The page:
The Cleanest Line
Annie Leonard

Annie Leonard

Annie Leonard has dedicated nearly two decades to investigating and organizing on environmental health and justice issues. Her first book – The Story of Stuff – was published by Free Press in March 2010.

Articles

Solutions Series, Part 7: Vote!

Solutions Series, Part 7: Vote!

Oct 17, 2014 October 17, 2014

On Tuesday, November 4, 2014, U.S. citizens will vote in the 2014 midterm elections. Patagonia supports candidates who will push hard for clean, renewable energy, restore clean water and air and turn away from risky, carbon-intensive fuels. We support leaders who will act on behalf of the future… Read More

Solutions Series, Part 5: Taking Action

Solutions Series, Part 5: Taking Action

Jul 17, 2014 July 17, 2014

In my last essay, I talked about an updated vision of environmental changemaking, one that recognizes that many businesses are potential allies in the transformation to a responsible sustainable economy. Not all businesses, mind you, but a good number really do want clean energy, safe products, and decently… Read More

Solutions Series, Part 4: Solutions in Business

Solutions Series, Part 4: Solutions in Business

May 7, 2014 May 7, 2014

“There is no business to be done on a dead planet.”–David Brower Back in in the day, an activist colleague of mine liked to wisecrack that whenever corporations talked about environmental solutions everyone could live with, what they meant were “solutions” only a politically acceptable number of people would die… Read More

Solutions Series, Part 3: Dive In

Solutions Series, Part 3: Dive In

Jan 15, 2014 January 15, 2014

A few months ago, we started a conversation about solutions with the Patagonia community.  We identified three areas where solutions are needed most:  our communities, our businesses, and our governments. Last time we talked about solutions in our communities – the closest place to home. This time, we’ll… Read More

Solutions Series, Part 2: Solutions in Our Communities

Solutions Series, Part 2: Solutions in Our Communities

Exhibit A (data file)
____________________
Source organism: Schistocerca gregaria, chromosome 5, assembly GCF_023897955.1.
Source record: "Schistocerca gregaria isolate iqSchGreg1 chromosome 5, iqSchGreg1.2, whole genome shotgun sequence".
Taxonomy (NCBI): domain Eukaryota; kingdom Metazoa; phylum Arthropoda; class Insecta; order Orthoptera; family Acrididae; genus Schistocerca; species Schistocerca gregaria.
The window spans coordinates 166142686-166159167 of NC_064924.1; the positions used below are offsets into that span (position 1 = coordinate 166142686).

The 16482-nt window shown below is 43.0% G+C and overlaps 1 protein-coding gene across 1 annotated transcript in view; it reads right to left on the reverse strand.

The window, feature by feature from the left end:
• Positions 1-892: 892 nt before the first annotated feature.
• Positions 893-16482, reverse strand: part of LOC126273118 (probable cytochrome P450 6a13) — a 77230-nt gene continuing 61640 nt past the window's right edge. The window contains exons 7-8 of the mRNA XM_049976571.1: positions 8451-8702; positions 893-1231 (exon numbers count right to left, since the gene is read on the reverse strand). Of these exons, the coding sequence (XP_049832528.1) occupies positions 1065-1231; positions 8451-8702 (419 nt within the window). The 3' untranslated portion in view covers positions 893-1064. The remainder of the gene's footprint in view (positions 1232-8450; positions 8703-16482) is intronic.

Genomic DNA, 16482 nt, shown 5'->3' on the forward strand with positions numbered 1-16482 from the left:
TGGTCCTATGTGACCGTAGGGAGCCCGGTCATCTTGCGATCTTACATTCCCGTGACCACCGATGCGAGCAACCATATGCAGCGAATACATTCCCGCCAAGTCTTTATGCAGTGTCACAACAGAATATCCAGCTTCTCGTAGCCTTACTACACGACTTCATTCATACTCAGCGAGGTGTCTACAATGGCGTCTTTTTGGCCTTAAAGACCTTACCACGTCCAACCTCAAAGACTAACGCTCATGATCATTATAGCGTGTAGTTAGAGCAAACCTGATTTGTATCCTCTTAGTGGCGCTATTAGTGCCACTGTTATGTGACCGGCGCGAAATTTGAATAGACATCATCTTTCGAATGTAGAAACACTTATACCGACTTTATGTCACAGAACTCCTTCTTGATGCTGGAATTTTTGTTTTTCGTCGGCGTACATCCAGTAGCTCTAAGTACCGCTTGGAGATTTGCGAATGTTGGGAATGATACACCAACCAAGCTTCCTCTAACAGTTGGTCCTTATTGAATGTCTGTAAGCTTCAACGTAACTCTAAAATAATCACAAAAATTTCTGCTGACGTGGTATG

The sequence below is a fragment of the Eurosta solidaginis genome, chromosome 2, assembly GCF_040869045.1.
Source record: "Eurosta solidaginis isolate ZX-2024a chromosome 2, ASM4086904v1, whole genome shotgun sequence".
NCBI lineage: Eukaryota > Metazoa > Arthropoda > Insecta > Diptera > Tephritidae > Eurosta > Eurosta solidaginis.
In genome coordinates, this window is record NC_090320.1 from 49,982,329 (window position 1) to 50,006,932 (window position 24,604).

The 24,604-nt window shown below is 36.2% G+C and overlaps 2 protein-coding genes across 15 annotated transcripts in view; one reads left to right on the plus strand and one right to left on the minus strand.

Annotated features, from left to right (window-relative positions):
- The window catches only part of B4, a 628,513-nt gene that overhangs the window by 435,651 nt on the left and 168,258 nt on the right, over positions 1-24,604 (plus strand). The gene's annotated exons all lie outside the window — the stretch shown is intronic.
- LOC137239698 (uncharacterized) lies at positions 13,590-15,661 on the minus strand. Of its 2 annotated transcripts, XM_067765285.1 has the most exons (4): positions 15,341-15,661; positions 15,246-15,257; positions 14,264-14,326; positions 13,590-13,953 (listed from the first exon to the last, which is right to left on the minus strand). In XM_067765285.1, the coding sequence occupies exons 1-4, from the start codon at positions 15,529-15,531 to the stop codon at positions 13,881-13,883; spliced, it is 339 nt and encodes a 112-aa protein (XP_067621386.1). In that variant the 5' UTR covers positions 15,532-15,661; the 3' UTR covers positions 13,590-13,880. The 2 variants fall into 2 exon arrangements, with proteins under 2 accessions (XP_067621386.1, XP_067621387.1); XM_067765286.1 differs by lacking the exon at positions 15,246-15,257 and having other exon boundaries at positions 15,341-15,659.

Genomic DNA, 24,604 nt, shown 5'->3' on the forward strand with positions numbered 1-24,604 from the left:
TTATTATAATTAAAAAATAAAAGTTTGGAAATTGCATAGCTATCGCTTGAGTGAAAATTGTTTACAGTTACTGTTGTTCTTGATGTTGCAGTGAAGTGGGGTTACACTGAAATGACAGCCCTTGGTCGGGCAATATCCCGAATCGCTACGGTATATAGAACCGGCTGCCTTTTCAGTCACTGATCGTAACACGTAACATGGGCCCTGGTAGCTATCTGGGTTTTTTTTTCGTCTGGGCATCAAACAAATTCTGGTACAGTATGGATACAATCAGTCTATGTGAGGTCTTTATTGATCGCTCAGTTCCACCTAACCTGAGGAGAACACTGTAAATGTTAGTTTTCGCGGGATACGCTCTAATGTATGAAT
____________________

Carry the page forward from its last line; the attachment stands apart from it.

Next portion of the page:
Sep 16, 2013 September 16, 2013

In 1968, high jumper Dick Fosbury set an Olympics record by rejecting the standard “straddling” technique – one leg, then the other – in favor of flinging his whole body up and over the bar, head first and backwards. At first track and field officials tried… Read More

Solutions Series, Part 1: The Babies in the River

Solutions Series, Part 1: The Babies in the River

Jun 28, 2013 June 28, 2013

Once upon a time in a riverside village, a woman noticed a shocking sight: a drowning baby, crying its lungs out, being washed downriver. She rushed to save it, rescuing the baby just before it went over the falls at the edge of town. The next day there were two… Read More

Love

Love

Feb 14, 2013 February 14, 2013

Long before we were labeled tree-huggers, before environmentalist, ecologist and conservationist, people with a passion for the Earth were commonly called nature lovers. What better time than February to re-embrace the term? If there’s one thing the Common Threads community has in common, it’s a devotion to hiking, skiing, climbing,… Read More

Being Thankful

Being Thankful

Nov 22, 2012 November 22, 2012

If you ask people what they’re most thankful for in life, three things nearly always come out on top. Not their car (even if it’s a hybrid), their shiny new ultrathin laptop or a 700-fill-power goose down ski jacket. Surveys consistently find we’re most thankful for friends and… Read More

Getting to Zero

Getting to Zero

Aug 1, 2012 August 1, 2012

Recycling has come a long way, but has a long way to go. Sorting our paper, cans and bottles has become second nature for good green-leaning citizens, and many communities have expanded curbside recycling programs to include food and other compostables. But nationwide, Americans only recycle about a third of… Read More

Choose to Reuse

Choose to Reuse

May 24, 2012 May 24, 2012

When I moved into the house in Dhaka where I lived in 1993, I noticed there was no wastebasket in my room. On my first trip to the market, I bought one – and soon discovered that throwing things “away” meant something different in the capital of Bangladesh than back… Read More

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